This blog is about growing tropical-looking plants in the Phoenix, Arizona area



September 16, 2014

How to move a sago palm

Sago palms are beautiful, and they grow slowly. However, they do grow, and often their beautiful spiky leaves often end up getting a little too close to where people need to walk, along a sidewalk, or wherever, and the plant needs to be moved.

Luckily, sago palms, like all cycads, can be moved, and transplanted, easily. And no, you don't have to take out a huge rootball, you just need the trunk, and the roots. This is how you do it:

• Cut off all of the leaves. Yes, all of them. If a plant has been in the ground for many decades, you may be surprised at how much cutting is necessary. Wear gloves, the leaves are sharp. What you will end up seeing will look like a pineapple, or a torpedo.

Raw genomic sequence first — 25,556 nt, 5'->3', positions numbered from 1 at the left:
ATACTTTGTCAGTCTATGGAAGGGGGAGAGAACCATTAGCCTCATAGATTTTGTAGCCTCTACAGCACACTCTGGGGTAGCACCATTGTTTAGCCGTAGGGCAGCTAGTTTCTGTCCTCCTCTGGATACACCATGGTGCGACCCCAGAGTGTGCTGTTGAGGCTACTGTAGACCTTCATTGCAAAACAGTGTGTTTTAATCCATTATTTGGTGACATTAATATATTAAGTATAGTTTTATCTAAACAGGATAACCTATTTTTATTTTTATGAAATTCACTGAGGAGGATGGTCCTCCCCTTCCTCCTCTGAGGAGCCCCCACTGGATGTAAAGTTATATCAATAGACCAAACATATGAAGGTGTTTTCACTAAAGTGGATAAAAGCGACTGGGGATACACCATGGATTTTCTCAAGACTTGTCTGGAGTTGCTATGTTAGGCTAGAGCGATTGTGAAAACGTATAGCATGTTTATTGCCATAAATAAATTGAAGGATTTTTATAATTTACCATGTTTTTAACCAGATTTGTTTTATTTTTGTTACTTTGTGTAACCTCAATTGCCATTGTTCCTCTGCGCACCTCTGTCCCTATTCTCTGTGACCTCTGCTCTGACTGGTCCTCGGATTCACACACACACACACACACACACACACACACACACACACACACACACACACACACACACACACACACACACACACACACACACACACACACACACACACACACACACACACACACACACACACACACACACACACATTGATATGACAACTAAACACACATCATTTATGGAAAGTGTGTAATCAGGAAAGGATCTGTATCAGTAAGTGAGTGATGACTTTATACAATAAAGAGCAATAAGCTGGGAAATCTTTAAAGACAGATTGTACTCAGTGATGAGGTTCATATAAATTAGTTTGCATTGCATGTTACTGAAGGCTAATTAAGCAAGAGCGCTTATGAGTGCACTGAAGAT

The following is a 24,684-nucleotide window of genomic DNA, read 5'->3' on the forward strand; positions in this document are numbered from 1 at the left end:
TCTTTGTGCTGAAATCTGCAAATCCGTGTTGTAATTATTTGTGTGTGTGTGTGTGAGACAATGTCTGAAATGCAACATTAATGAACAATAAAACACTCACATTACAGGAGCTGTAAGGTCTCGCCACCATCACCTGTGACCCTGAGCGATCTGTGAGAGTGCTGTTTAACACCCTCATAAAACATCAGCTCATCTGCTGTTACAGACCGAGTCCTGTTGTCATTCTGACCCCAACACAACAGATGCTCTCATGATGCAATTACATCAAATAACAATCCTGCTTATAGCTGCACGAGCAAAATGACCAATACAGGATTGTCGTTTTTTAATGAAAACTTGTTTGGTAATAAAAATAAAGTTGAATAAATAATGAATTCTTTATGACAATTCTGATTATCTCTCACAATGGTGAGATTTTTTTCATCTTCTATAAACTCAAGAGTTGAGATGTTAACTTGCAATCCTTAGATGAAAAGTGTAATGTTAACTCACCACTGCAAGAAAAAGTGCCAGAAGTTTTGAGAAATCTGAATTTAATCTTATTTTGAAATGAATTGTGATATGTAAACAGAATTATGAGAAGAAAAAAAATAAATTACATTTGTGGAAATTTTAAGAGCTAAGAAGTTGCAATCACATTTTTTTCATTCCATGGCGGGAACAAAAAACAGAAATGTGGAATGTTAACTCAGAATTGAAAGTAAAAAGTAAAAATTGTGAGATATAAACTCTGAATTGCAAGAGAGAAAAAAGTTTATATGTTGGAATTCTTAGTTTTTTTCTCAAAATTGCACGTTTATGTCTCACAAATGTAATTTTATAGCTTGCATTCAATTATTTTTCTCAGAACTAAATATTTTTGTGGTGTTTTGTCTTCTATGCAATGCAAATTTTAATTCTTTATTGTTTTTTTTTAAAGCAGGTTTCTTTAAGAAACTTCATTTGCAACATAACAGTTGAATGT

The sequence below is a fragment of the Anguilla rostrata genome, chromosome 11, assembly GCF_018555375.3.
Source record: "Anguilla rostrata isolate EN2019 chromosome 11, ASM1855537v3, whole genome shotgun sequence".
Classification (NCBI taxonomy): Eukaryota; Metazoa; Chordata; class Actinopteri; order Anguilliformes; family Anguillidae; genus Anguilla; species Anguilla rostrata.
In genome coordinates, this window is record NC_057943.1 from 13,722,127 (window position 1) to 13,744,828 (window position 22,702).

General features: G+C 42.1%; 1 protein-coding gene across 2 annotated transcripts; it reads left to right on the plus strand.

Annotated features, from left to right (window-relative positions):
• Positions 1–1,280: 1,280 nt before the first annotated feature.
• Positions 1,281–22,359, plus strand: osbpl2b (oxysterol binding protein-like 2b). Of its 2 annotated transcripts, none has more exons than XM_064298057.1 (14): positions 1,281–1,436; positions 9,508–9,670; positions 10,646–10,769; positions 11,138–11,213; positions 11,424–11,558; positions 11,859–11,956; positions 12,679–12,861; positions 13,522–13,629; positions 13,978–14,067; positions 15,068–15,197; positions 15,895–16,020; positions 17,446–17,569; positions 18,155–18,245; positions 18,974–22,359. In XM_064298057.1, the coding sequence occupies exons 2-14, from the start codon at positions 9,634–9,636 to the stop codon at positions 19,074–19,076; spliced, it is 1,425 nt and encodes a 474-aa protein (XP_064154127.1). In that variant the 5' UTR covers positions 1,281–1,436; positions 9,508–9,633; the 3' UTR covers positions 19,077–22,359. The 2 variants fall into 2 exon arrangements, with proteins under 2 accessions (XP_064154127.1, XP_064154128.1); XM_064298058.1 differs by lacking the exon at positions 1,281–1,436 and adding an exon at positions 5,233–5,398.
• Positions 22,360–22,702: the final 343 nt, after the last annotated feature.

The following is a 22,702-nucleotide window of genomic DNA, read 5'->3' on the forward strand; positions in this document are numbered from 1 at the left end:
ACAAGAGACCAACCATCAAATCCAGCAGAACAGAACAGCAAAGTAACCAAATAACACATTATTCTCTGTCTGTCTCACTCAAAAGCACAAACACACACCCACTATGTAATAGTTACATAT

Sago palm "torpedo".
I left a couple of leaves on, but they dropped off almost right away
• Dig down as deeply as you can, trying to get as much of the rootball as possible. The more roots you save, the faster the plant will recover. Knock the dirt off, you don't need that.

• Set the pineapple, or the torpedo, aside in a shady spot. Give it a couple of days at least for the roots that were cut to heal over. Don't be in a hurry, it can sit there for weeks with no leaves and no dirt.

And there you go. Prepare a planting area, using cactus potting soil, and it should start leafing out right away, as long as the weather is warm. If it doesn't, hang on until the next season. If a lot of the roots were lost moving it, it may take more than a single season for it to leaf out.
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